This fall, eight pregnant women, some with their partners, arrived for their first prenatal visit, held in a group setting at Samaritan Obstetrics & Gynecology in Corvallis. Instead of an exam room, the “visit” was held in a bright, cheery classroom with a wall-sized mural of poppies to one side and a circle of chairs for the women to get comfortable in as they learned more about this new group prenatal visit option they’d signed up for.
With group visits — known as Centering Pregnancy —lasting about two hours, women have more time with their care teams and can benefit from the experiences and support of other women in their group.
The Centering group prenatal visits bring eight to 12 women, who are due around the same time, together for their prenatal care. Centering is an innovative, proven model of group care that effectively addresses the complexities of each woman’s life, health and well-being — and that of her unborn baby.
“Benefits of Centering include better health outcomes, more self-confidence for moms about labor, delivery and infant care, the support and friendship of other women who are going through a similar experience, and the group visits are engaging and fun,” said Certified Nurse Midwife Emily Zeno Yeast, who was instrumental in bringing this program to Samaritan Obstetrics & Gynecology. “As a midwife, one of the benefits I appreciate most is that the mothers involved really become more engaged in their own self-care. They are aware of their own health and what they can do to stay healthy and have a healthy baby.”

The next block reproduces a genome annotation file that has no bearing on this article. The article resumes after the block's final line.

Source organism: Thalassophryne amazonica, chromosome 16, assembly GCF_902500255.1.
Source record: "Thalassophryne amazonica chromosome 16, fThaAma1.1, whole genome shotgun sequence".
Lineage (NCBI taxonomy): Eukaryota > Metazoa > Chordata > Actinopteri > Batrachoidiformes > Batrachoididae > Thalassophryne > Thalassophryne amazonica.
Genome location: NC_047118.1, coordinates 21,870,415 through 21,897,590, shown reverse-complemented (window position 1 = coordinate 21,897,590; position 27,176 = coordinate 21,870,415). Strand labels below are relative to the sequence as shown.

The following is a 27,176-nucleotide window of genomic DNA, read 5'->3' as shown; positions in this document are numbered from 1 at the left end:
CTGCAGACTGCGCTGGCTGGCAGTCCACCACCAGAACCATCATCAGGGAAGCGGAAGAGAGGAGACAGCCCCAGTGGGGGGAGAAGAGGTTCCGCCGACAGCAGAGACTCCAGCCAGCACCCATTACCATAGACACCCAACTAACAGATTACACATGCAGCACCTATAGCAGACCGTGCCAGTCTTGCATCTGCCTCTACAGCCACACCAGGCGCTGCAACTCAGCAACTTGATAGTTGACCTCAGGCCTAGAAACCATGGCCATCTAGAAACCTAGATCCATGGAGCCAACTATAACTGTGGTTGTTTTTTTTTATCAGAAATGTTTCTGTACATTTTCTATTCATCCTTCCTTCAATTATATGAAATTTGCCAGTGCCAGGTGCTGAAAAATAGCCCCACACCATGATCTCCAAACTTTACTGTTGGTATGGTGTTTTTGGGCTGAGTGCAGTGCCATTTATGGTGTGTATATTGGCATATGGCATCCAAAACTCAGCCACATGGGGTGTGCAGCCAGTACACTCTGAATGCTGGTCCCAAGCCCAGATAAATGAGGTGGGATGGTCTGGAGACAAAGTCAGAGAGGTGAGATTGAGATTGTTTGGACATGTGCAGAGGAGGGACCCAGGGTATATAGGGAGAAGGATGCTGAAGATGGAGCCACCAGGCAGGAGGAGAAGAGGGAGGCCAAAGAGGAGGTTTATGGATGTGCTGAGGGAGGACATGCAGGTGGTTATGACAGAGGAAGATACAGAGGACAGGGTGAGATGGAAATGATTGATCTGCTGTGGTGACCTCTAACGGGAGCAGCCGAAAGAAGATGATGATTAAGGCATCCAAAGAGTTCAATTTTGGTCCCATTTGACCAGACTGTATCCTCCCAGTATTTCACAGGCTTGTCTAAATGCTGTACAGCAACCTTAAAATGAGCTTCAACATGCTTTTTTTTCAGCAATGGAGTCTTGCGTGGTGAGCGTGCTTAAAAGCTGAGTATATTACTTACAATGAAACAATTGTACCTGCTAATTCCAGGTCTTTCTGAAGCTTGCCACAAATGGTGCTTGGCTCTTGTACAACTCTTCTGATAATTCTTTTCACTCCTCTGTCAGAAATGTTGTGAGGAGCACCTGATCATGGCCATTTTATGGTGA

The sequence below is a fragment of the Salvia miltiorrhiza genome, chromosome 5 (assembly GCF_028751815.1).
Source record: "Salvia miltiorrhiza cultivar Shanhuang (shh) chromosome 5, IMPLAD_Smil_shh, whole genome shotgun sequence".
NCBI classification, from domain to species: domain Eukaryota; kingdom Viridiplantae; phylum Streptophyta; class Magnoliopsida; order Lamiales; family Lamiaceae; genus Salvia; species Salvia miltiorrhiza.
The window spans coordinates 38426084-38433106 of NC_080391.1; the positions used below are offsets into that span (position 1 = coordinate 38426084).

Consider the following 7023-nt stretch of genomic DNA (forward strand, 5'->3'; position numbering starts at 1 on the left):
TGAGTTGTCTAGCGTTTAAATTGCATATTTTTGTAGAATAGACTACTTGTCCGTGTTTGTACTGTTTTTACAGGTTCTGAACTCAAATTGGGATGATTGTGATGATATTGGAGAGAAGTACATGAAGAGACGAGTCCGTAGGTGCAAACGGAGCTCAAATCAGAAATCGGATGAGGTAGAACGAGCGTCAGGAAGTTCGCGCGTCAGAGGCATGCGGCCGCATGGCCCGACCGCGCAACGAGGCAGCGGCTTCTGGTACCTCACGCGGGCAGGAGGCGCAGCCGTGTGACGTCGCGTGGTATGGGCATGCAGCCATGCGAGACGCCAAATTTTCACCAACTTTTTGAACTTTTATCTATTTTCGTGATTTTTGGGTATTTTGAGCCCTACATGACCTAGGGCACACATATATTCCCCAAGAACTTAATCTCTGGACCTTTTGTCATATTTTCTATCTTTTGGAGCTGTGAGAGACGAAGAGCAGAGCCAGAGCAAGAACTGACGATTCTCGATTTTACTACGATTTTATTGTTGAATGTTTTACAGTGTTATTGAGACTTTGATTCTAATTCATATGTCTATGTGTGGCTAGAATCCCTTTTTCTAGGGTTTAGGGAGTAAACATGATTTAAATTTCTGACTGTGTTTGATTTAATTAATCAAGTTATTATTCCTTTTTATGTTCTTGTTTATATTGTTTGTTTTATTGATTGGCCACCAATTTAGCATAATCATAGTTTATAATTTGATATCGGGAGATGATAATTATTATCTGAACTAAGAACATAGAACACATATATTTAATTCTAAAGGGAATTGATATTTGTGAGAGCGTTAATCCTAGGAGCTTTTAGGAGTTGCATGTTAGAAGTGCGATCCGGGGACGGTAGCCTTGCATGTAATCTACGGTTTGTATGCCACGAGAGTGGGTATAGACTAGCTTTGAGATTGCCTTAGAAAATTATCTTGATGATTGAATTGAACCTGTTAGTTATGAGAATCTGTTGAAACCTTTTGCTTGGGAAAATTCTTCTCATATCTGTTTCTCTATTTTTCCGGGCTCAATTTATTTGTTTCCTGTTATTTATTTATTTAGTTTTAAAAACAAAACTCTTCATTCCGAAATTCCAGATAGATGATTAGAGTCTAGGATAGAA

At the beginning of each session, moms record their own weight and blood pressure, and then there is a brief private time with their provider for a belly check.
Once health assessments are complete, the midwife and support staff "circle-up" with the moms and lead discussions and activities designed to address important and timely health topics, while leaving room to talk about what is important to the group. Centering materials help moms and midwives ensure that everything from nutrition, common discomforts, stress management, labor and delivery, breastfeeding and infant care are covered in the group.
“I am very encouraged by what I am seeing in the group,” Yeast said after the first few group prenatal visits. “Everyone is very friendly and excited to be there and there is a lot of discussion and engagement. I feel I already know more about these women than I typically know by the end of someone’s pregnancy.”
Generous funding from the Good Samaritan Hospital Foundation, the Isabelle Siracusa Bernier and Paul Emile Bernier Endowment and the Women Investing in Samaritan Health giving circle has made this program possible.
“We’re thrilled that we have received so much support to bring this program to our community,” Yeast said. “All of our midwives and physicians are looking forward to offering this option as another way each woman can plan an individualized birthing experience that works for her.”